So, how is it done?  First, I use a rattling box, which you can buy anywhere.  Real antlers are bulky, and I think there's a safety issue when you're waving around real antlers while hunting.  There are also rattling bags.  They work well, but I think they're a little bit heavy to carry. 

While on stand, for one minute every hour, I do a rattling sequence.  I try to sound like two small bucks sparring, nothing real aggressive.  I also add in some buck grunts and doe bleats.  Next, I quickly put everything away, and get ready.  If it works, it happens fast.  All of a sudden, a buck will be right in your lap.  You have to be ready.

So, you have a choice.  Sit there day after day, and hope a deer walks by, or call them in.  Bucks, like humans, love to see a good fight, and are very curious.

I guarantee if you give this a try, it will work.  But, you have to be consistent.  Rattle for one minute every hour while on stand.  Rattling will change your deer hunting life.

 Good luck,
Bill Joseph - Nature's Way Taxidermy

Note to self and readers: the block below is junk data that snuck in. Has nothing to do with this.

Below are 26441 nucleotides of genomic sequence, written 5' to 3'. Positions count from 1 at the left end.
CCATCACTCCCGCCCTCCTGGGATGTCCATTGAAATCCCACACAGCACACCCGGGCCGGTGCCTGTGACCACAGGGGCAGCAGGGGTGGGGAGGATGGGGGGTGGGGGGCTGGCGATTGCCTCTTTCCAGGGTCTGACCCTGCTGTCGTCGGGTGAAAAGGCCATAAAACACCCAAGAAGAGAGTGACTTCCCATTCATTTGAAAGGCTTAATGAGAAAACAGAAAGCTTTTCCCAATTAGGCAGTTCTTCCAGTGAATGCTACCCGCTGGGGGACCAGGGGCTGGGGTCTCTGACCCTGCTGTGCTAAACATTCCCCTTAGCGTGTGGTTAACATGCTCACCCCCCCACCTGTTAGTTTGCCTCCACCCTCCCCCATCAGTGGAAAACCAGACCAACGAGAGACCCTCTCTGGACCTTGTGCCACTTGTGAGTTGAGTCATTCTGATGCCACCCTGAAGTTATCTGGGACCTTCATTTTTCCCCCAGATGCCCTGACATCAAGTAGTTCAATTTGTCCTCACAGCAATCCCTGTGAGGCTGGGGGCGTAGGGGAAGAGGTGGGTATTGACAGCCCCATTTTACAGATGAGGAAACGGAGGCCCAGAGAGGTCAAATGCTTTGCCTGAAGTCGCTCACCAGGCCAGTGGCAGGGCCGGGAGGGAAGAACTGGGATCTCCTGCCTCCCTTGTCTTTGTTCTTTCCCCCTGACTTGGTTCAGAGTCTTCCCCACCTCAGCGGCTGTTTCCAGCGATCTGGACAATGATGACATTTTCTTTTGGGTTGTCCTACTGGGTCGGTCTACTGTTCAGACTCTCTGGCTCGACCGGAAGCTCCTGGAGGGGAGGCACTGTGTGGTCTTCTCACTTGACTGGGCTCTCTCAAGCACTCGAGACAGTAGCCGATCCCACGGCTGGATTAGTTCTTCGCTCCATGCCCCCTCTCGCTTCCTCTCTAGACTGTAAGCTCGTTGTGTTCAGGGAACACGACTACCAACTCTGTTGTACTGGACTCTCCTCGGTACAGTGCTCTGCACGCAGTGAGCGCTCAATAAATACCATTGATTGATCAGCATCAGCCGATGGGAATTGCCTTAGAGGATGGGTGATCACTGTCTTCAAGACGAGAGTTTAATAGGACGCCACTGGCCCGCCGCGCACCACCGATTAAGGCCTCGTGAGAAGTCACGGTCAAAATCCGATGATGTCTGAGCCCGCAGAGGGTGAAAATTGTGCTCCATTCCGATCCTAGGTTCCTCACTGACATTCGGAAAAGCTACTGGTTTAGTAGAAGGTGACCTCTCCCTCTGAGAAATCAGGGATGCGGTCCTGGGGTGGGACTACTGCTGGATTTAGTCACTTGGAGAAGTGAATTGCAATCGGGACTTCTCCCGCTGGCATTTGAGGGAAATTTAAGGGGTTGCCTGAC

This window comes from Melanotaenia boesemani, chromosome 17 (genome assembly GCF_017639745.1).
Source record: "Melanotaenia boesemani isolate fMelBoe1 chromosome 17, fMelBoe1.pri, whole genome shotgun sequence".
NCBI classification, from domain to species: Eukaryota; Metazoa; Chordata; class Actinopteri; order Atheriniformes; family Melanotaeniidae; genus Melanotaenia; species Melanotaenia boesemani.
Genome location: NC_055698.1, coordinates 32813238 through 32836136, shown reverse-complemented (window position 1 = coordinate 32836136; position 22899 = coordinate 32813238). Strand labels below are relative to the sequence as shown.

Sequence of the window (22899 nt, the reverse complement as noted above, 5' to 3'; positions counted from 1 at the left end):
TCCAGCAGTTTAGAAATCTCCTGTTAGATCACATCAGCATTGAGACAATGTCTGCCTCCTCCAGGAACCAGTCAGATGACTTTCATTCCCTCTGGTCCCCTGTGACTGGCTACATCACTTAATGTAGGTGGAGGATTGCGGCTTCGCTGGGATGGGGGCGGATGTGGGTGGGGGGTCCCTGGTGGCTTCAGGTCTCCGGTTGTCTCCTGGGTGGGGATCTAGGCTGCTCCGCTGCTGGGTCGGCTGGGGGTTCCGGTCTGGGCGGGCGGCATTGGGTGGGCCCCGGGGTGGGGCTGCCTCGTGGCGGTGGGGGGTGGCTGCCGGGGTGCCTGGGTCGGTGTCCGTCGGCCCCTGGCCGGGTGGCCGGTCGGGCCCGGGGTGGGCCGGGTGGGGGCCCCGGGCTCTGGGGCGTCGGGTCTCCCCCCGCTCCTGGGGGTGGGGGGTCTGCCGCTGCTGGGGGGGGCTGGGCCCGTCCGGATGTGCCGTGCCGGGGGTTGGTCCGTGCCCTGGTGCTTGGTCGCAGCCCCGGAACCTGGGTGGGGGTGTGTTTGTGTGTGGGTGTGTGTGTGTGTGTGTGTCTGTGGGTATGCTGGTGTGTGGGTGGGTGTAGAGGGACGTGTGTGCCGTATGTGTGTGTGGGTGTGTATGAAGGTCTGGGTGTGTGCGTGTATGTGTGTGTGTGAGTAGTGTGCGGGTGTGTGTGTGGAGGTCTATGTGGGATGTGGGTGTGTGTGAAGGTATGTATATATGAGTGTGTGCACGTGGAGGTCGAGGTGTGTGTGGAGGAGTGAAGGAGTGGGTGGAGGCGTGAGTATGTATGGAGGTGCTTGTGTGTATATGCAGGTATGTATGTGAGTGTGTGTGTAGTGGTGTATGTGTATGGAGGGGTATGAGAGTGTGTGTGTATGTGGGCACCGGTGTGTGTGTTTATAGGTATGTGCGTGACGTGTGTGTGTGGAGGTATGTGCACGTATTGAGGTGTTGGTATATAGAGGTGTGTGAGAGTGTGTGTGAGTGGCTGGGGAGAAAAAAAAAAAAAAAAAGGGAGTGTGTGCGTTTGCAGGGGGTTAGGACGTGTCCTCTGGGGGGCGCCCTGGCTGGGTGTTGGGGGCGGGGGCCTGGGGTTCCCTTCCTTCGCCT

A fellow came into my shop and told me he harvested a deer in the Alabama Swamps last year.  He also told me how bad the deer tasted.  He said it must have been the swamp water it was drinking.  I then asked him how he went about gutting the deer, how long he let it hang, and what the temperature was like.  He then explained that, after gutting the deer, he washed the cavity with water, then hung the deer for three days in about 50-60 degree temperatures.  I then told him that that was why his meat tasted bad.  Let me explain.

The first thing he did wrong was wash the deer out with water.  Introducing water into a deer carcass will actually start bacteria growth.  You want the blood and juices to dry, sealing the meat.  You'll notice after washing the cavity, that the meat will remain slimy.  That sliminess is bacteria, quickly spoiling your meat.  Stop washing the cavity, please.  If you have to put ice into the cavity of the deer due to extreme temperatures, make sure to double-bag the ice, so water doesn't escape into the cavity.